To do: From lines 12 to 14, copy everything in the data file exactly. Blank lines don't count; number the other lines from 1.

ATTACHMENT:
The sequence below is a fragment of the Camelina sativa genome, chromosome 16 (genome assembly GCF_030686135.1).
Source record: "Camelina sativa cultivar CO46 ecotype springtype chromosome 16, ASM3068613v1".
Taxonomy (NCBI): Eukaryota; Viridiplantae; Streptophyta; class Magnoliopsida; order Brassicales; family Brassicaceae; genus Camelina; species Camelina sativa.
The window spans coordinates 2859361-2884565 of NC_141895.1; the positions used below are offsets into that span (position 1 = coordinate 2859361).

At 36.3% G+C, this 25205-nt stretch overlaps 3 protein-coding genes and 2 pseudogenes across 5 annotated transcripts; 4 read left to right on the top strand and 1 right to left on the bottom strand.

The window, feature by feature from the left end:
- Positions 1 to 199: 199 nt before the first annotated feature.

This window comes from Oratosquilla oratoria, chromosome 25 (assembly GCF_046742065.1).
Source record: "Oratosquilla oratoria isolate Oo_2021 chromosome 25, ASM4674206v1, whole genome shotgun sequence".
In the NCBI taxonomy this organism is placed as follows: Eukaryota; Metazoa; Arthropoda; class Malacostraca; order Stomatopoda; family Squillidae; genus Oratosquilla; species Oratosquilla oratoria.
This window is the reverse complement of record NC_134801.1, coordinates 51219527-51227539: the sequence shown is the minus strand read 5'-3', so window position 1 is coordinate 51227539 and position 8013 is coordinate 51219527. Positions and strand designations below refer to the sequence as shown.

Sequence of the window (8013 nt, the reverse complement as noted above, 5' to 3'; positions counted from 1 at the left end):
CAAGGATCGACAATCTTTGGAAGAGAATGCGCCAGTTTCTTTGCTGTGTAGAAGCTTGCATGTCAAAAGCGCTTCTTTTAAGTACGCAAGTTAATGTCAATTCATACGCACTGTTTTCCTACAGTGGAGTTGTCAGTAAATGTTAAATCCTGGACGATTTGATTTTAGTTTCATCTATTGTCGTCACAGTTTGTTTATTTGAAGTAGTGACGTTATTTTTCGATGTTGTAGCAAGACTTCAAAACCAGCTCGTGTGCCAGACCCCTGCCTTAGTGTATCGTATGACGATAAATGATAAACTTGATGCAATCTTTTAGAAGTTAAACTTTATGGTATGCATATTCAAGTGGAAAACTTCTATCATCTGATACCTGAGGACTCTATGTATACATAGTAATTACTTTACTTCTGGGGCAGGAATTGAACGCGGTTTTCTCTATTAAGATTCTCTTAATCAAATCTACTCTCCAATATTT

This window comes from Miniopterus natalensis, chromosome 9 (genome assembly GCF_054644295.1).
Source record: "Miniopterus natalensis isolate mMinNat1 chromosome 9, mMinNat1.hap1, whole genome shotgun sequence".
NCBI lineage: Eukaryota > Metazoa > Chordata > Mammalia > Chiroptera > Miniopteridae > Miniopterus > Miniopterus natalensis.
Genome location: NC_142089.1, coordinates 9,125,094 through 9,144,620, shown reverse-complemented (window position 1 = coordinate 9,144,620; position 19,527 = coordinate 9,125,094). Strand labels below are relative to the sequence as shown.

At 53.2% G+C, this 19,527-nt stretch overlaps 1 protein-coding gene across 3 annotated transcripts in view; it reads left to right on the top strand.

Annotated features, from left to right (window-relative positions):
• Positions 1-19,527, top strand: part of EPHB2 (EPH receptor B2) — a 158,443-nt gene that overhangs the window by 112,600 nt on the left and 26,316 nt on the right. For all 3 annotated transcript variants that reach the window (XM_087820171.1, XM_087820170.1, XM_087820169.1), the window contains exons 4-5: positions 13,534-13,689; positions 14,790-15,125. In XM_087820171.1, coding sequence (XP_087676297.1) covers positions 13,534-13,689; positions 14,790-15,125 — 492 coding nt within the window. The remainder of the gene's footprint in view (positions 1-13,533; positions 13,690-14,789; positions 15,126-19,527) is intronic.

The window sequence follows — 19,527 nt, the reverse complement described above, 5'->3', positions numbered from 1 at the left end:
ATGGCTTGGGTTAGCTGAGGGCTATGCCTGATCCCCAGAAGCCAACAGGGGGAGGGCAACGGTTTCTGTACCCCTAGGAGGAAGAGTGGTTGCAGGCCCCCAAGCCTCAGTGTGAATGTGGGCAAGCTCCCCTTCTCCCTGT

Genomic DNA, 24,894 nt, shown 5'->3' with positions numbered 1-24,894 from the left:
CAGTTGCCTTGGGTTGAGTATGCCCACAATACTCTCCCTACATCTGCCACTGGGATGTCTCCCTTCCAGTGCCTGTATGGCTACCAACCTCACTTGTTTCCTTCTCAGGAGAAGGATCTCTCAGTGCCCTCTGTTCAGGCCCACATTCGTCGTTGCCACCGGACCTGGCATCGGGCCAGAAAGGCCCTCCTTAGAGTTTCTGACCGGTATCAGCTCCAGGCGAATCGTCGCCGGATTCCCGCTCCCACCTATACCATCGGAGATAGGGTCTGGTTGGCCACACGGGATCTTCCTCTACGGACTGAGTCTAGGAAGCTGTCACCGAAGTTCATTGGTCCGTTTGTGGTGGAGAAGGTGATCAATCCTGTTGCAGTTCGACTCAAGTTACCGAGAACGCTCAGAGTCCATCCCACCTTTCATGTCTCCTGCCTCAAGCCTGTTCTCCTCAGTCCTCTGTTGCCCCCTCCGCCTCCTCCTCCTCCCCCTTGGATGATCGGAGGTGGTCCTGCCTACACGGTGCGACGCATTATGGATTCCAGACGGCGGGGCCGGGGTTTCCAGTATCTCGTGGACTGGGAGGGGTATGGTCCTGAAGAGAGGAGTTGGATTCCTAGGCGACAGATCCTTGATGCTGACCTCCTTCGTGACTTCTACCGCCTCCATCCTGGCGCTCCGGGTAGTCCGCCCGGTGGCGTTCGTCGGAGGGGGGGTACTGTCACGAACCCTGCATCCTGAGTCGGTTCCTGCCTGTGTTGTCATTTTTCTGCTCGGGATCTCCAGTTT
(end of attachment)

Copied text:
Sequence of the window (8013 nt, the reverse complement as noted above, 5' to 3'; positions counted from 1 at the left end):
CAAGGATCGACAATCTTTGGAAGAGAATGCGCCAGTTTCTTTGCTGTGTAGAAGCTTGCATGTCAAAAGCGCTTCTTTTAAGTACGCAAGTTAATGTCAATTCATACGCACTGTTTTCCTACAGTGGAGTTGTCAGTAAATGTTAAATCCTGGACGATTTGATTTTAGTTTCATCTATTGTCGTCACAGTTTGTTTATTTGAAGTAGTGACGTTATTTTTCGATGTTGTAGCAAGACTTCAAAACCAGCTCGTGTGCCAGACCCCTGCCTTAGTGTATCGTATGACGATAAATGATAAACTTGATGCAATCTTTTAGAAGTTAAACTTTATGGTATGCATATTCAAGTGGAAAACTTCTATCATCTGATACCTGAGGACTCTATGTATACATAGTAATTACTTTACTTCTGGGGCAGGAATTGAACGCGGTTTTCTCTATTAAGATTCTCTTAATCAAATCTACTCTCCAATATTT

This window comes from Miniopterus natalensis, chromosome 9 (genome assembly GCF_054644295.1).